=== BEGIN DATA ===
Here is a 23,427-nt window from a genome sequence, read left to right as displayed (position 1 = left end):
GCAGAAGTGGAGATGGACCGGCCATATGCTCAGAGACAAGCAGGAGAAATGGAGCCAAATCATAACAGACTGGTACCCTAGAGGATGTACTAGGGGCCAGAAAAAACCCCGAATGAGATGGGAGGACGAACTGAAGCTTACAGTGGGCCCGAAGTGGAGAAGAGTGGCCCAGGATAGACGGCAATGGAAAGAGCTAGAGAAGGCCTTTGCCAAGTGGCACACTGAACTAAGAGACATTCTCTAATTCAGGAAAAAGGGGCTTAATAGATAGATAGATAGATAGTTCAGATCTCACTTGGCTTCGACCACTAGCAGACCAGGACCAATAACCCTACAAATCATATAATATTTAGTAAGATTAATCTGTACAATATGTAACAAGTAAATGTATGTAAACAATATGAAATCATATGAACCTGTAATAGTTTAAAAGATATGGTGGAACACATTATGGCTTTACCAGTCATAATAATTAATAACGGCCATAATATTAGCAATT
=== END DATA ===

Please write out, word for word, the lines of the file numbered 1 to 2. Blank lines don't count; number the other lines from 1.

Here is a 23,427-nt window from a genome sequence, read left to right as displayed (position 1 = left end):
GCAGAAGTGGAGATGGACCGGCCATATGCTCAGAGACAAGCAGGAGAAATGGAGCCAAATCATAACAGACTGGTACCCTAGAGGATGTACTAGGGGCCAGAAAAAACCCCGAATGAGATGGGAGGACGAACTGAAGCTTACAGTGGGCCCGAAGTGGAGAAGAGTGGCCCAGGATAGACGGCAATGGAAAGAGCTAGAGAAGGCCTTTGCCAAGTGGCACACTGAACTAAGAGACATTCTCTAATTCAGGAAAAAGGGGCTTAATAGATAGATAGATAGATAGTTCAGATCTCACTTGGCTTCGACCACTAGCAGACCAGGACCAATAACCCTACAAATCATATAATATTTAGTAAGATTAATCTGTACAATATGTAACAAGTAAATGTATGTAAACAATATGAAATCATATGAACCTGTAATAGTTTAAAAGATATGGTGGAACACATTATGGCTTTACCAGTCATAATAATTAATAACGGCCATAATATTAGCAATT